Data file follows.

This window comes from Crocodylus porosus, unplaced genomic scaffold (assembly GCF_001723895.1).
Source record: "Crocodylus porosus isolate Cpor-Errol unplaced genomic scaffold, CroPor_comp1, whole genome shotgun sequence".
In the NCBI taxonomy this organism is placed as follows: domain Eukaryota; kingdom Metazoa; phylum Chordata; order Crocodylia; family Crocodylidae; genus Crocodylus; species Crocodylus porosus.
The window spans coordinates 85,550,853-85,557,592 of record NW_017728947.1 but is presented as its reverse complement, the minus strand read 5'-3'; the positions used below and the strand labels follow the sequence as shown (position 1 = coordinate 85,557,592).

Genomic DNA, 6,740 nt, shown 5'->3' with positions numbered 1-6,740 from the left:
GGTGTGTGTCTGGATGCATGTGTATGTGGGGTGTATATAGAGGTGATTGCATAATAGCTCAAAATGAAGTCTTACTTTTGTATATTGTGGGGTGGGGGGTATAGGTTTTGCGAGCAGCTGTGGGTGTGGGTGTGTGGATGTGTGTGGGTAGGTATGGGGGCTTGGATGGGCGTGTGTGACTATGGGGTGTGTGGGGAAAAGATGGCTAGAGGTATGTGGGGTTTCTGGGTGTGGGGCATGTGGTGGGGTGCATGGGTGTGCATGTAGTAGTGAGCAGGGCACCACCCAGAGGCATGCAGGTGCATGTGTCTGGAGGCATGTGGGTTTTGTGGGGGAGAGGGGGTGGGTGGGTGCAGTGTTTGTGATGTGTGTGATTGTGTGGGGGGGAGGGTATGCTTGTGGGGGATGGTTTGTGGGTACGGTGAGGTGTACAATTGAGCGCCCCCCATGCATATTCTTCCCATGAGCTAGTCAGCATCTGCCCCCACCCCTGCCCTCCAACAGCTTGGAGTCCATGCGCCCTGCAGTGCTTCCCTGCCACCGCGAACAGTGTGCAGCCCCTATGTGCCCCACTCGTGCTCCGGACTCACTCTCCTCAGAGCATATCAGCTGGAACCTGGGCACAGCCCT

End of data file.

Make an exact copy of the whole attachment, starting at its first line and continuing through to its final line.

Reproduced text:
This window comes from Crocodylus porosus, unplaced genomic scaffold (assembly GCF_001723895.1).
Source record: "Crocodylus porosus isolate Cpor-Errol unplaced genomic scaffold, CroPor_comp1, whole genome shotgun sequence".
In the NCBI taxonomy this organism is placed as follows: domain Eukaryota; kingdom Metazoa; phylum Chordata; order Crocodylia; family Crocodylidae; genus Crocodylus; species Crocodylus porosus.
The window spans coordinates 85,550,853-85,557,592 of record NW_017728947.1 but is presented as its reverse complement, the minus strand read 5'-3'; the positions used below and the strand labels follow the sequence as shown (position 1 = coordinate 85,557,592).

Genomic DNA, 6,740 nt, shown 5'->3' with positions numbered 1-6,740 from the left:
GGTGTGTGTCTGGATGCATGTGTATGTGGGGTGTATATAGAGGTGATTGCATAATAGCTCAAAATGAAGTCTTACTTTTGTATATTGTGGGGTGGGGGGTATAGGTTTTGCGAGCAGCTGTGGGTGTGGGTGTGTGGATGTGTGTGGGTAGGTATGGGGGCTTGGATGGGCGTGTGTGACTATGGGGTGTGTGGGGAAAAGATGGCTAGAGGTATGTGGGGTTTCTGGGTGTGGGGCATGTGGTGGGGTGCATGGGTGTGCATGTAGTAGTGAGCAGGGCACCACCCAGAGGCATGCAGGTGCATGTGTCTGGAGGCATGTGGGTTTTGTGGGGGAGAGGGGGTGGGTGGGTGCAGTGTTTGTGATGTGTGTGATTGTGTGGGGGGGAGGGTATGCTTGTGGGGGATGGTTTGTGGGTACGGTGAGGTGTACAATTGAGCGCCCCCCATGCATATTCTTCCCATGAGCTAGTCAGCATCTGCCCCCACCCCTGCCCTCCAACAGCTTGGAGTCCATGCGCCCTGCAGTGCTTCCCTGCCACCGCGAACAGTGTGCAGCCCCTATGTGCCCCACTCGTGCTCCGGACTCACTCTCCTCAGAGCATATCAGCTGGAACCTGGGCACAGCCCT